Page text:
OTTAWA The federal budget is built on the belief that within a year all the stimulus packages being introduced around the world will fuel a stunning recovery for the global economy.
Not since the Great Depression have the world's major economic powers sunk into a recession at the same time, but, according to the government, the Canadian economy will shrink by less than 1 per cent this year and bounce back smartly in 2010. Finance Minister Jim Flaherty sees revenues quickly returning to pre-recession levels, allowing Ottawa to get out of the stimulus business within a couple of years.
By 2013, the deficit will be eliminated, and surpluses will rule again.
"I think it's wishful thinking," commented Jayson Myers, president of the Canadian Manufacturers and Exporters.
Economists at BMO Nesbitt Burns dubbed it the "take-two-aspirin-and-call-me-in-the-morning budget," for its speedy antidote to Canada's recessionary headache.
The success of the Conservative stimulus plan depends on these assumptions becoming a reality, and quickly. It may be a reasonable hope, but one fraught with risks so substantial that even government officials recognize they stand a big chance of not panning out.
In fact, the government is conservative in its assumptions for the economy in 2009.
It takes a below-consensus view of global growth at less than 1 per cent a view the International Monetary Fund is likely to validate with its new forecast this morning.
The key issue is something called nominal growth the combination of economic growth and inflation. Instead of using the private-sector consensus for nominal growth of the economy, the government takes a far more negative view in 2009, but a far more optimistic view after that.
Since nominal growth determines the government's revenues, Ottawa assumes it will initially be $4.5-billion poorer than private-sector economists predict.
Those conservative assumptions disappear in 2010, and the government relies, as it did with its widely discredited economic update in November, on a decidedly rosy view of the fiscal situation.
All at once, the budget foresees a quick rebound in the U.S. and global economies and of commodity prices. Personal income-tax revenues bounce back to pre-recession levels immediately. Corporate-tax revenues come back a bit more slowly, but still show growth.
The much-feared recession turns out to be just a one-year dip in revenues that will quickly dissipate. On the back of strong revenues, Ottawa forecasts a balanced budget within a few years.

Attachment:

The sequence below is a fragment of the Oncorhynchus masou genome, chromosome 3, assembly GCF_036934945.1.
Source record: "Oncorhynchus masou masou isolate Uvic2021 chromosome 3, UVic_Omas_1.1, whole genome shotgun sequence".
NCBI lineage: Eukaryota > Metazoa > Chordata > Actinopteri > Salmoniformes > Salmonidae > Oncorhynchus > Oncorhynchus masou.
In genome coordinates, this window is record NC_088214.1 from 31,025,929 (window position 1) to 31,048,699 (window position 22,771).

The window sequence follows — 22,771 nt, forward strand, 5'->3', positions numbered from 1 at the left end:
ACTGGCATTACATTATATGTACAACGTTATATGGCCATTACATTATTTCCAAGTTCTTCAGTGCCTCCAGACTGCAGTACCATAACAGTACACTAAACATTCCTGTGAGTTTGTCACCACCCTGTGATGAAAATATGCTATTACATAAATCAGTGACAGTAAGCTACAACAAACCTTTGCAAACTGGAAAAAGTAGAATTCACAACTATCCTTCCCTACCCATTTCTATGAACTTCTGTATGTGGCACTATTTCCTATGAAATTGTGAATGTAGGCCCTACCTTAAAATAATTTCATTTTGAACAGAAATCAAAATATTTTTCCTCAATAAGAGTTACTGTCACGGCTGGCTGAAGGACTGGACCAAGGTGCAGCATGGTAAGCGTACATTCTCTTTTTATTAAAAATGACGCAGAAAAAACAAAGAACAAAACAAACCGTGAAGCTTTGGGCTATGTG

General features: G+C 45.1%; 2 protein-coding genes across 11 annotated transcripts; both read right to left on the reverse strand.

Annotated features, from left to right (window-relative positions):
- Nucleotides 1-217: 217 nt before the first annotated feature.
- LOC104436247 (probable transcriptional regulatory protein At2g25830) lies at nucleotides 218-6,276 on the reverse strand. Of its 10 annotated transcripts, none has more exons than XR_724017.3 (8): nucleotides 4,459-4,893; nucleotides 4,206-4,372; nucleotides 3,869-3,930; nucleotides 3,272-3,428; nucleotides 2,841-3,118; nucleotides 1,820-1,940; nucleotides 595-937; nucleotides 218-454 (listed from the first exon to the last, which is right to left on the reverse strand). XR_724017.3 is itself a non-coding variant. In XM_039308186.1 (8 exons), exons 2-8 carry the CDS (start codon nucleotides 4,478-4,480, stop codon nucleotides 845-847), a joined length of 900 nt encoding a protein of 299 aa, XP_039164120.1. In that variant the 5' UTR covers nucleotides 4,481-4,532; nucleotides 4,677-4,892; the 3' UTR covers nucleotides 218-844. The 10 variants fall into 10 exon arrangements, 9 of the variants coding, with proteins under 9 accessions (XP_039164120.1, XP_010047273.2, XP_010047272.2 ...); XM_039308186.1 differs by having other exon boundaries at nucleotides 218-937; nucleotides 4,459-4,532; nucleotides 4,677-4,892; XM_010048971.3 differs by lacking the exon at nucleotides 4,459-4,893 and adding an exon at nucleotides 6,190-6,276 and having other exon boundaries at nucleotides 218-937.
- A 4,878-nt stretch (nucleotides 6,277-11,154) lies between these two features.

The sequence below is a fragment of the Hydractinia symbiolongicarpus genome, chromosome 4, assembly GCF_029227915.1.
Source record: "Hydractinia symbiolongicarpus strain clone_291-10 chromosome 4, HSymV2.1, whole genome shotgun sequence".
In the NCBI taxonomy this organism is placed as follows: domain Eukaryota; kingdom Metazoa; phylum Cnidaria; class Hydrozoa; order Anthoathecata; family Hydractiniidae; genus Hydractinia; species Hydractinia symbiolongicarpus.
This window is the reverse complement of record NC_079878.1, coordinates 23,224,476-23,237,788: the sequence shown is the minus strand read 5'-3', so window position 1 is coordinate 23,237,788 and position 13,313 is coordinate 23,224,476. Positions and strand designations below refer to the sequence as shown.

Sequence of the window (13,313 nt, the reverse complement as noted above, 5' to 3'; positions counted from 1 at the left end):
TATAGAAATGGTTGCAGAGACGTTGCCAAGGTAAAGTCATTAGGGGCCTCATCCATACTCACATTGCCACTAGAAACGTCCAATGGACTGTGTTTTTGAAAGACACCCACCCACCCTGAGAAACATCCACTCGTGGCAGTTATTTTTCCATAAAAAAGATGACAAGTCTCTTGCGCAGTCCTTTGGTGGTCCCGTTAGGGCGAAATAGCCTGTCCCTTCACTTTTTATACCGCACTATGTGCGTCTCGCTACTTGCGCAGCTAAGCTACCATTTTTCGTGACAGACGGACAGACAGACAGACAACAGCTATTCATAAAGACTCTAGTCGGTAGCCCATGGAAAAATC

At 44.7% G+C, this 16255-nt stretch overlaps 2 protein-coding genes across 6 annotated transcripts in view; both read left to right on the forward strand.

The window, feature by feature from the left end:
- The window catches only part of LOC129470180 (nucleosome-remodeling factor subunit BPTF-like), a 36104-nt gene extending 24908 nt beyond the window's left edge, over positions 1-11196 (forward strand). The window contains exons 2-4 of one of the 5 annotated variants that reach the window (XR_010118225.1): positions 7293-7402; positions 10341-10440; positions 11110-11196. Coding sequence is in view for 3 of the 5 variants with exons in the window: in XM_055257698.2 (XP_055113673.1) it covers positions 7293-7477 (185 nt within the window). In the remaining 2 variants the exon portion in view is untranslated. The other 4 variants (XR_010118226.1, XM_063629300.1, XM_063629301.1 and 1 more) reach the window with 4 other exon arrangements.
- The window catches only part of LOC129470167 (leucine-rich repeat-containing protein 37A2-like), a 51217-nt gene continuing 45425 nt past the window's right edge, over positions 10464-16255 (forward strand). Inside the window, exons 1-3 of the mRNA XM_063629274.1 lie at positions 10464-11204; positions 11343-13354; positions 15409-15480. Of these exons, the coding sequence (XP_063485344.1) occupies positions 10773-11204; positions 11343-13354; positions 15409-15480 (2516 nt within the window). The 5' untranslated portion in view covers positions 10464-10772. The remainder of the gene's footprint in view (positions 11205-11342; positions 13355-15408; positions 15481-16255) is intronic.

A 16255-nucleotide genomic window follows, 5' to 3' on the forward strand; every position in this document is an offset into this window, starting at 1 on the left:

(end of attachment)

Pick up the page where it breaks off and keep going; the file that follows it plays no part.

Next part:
It's a far cry from the expectations of the Parliamentary Budget Office, set up to provide an independent analysis of the country's finances. In its most recent account issued last week, it sees large deficits persisting for at least five years.
The key difference between the two views is Mr. Flaherty's belief that tax revenues will bounce back immediately.
The Finance Minister sees a big $34-billion deficit this year, as corporate and personal tax revenues dry up, unemployment rises, business investment evaporates, and shoppers stay home.
But as the stimulus introduced by Ottawa and other economies around the world kicks in, the federal government sees immediate traction.
Revenues are projected to stage a complete recovery by next year.
Canada's progressive tax system means income tax will rebound before the job market, Ottawa argues. And corporations will book most of their losses this year and next, paving the way for a quick upswing in corporate revenues.
Bulging program expenses will be reined in by selling off a few assets, ending some of the stimulus measures, and pinching pennies within government programs returning spending to pre-stimulus levels by 2012.
The stimulus package is designed to self-destruct after two years. It aims to push out $18-billion in spending this year, and $15.5-billion next year, dropping back to just $4.7-billion in 2011-2012.
If all goes according to plan, the deficit will be gone by 2013. Five years of deficits to revive flagging growth a scenario which previous governments failed to pull off during the last two recessions.
"There will be no long-running or permanent deficit," Mr. Flaherty said in his budget speech. "We have chosen this course because it is necessary, and because we know it will be temporary."
Any number of things could go wrong.
If Canadian households don't take advantage of the new spending programs, or save their tax cuts, then the stimulus will have trouble gaining immediate traction.
And if financial markets don't start functioning properly, commodity prices don't rebound, the U.S. economy doesn't bottom out and start recovering, and the global expansion resume, then the perfect storm plaguing Canada will likely persist, economists say. The country will be looking for a second fat stimulus package, and deficits for years to come.
But that's not the most likely scenario, says Craig Wright, chief economist at Royal Bank of Canada: "I don't think it will play out like that."
Mr. Myers, who has spent much of his time lately talking to businesses in Canada and the United States about how they will struggle through, can only hope Ottawa is right. But he's not betting on it.
"My expectation is we'll be in for a longer rough ride," he said. "We'll be coming back for another stimulus package."
But after delivering his budget speech, Mr. Flaherty allowed that the economy may not recover as quickly as hoped, and deficits will persist longer.
"If we need more," he said in a television interview, "we'll go back to the House of Commons and ask for more."
A plan for troubled times
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